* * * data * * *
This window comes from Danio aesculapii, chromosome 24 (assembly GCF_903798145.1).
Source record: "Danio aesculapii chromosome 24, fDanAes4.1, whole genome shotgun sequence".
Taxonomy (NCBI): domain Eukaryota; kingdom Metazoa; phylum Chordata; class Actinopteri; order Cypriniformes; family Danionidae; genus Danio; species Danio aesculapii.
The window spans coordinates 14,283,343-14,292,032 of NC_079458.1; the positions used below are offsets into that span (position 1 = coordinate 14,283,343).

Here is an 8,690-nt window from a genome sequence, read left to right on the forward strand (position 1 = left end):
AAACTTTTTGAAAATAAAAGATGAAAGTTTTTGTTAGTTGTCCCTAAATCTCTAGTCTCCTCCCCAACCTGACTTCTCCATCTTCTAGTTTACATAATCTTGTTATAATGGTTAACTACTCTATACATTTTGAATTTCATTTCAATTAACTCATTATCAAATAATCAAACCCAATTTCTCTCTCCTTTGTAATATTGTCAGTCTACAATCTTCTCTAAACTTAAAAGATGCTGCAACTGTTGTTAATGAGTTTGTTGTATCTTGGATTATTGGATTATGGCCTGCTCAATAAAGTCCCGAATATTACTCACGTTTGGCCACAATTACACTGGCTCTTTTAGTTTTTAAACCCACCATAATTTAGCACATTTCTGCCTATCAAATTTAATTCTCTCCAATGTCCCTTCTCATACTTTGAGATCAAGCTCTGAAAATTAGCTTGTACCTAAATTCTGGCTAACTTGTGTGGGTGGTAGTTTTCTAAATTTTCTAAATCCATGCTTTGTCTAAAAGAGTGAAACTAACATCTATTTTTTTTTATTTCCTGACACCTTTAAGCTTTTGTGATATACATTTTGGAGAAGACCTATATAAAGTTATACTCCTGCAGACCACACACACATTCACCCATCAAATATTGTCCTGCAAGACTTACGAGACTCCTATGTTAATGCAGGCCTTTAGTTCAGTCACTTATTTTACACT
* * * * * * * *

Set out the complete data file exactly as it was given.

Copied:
This window comes from Danio aesculapii, chromosome 24 (assembly GCF_903798145.1).
Source record: "Danio aesculapii chromosome 24, fDanAes4.1, whole genome shotgun sequence".
Taxonomy (NCBI): domain Eukaryota; kingdom Metazoa; phylum Chordata; class Actinopteri; order Cypriniformes; family Danionidae; genus Danio; species Danio aesculapii.
The window spans coordinates 14,283,343-14,292,032 of NC_079458.1; the positions used below are offsets into that span (position 1 = coordinate 14,283,343).

Here is an 8,690-nt window from a genome sequence, read left to right on the forward strand (position 1 = left end):
AAACTTTTTGAAAATAAAAGATGAAAGTTTTTGTTAGTTGTCCCTAAATCTCTAGTCTCCTCCCCAACCTGACTTCTCCATCTTCTAGTTTACATAATCTTGTTATAATGGTTAACTACTCTATACATTTTGAATTTCATTTCAATTAACTCATTATCAAATAATCAAACCCAATTTCTCTCTCCTTTGTAATATTGTCAGTCTACAATCTTCTCTAAACTTAAAAGATGCTGCAACTGTTGTTAATGAGTTTGTTGTATCTTGGATTATTGGATTATGGCCTGCTCAATAAAGTCCCGAATATTACTCACGTTTGGCCACAATTACACTGGCTCTTTTAGTTTTTAAACCCACCATAATTTAGCACATTTCTGCCTATCAAATTTAATTCTCTCCAATGTCCCTTCTCATACTTTGAGATCAAGCTCTGAAAATTAGCTTGTACCTAAATTCTGGCTAACTTGTGTGGGTGGTAGTTTTCTAAATTTTCTAAATCCATGCTTTGTCTAAAAGAGTGAAACTAACATCTATTTTTTTTTATTTCCTGACACCTTTAAGCTTTTGTGATATACATTTTGGAGAAGACCTATATAAAGTTATACTCCTGCAGACCACACACACATTCACCCATCAAATATTGTCCTGCAAGACTTACGAGACTCCTATGTTAATGCAGGCCTTTAGTTCAGTCACTTATTTTACACT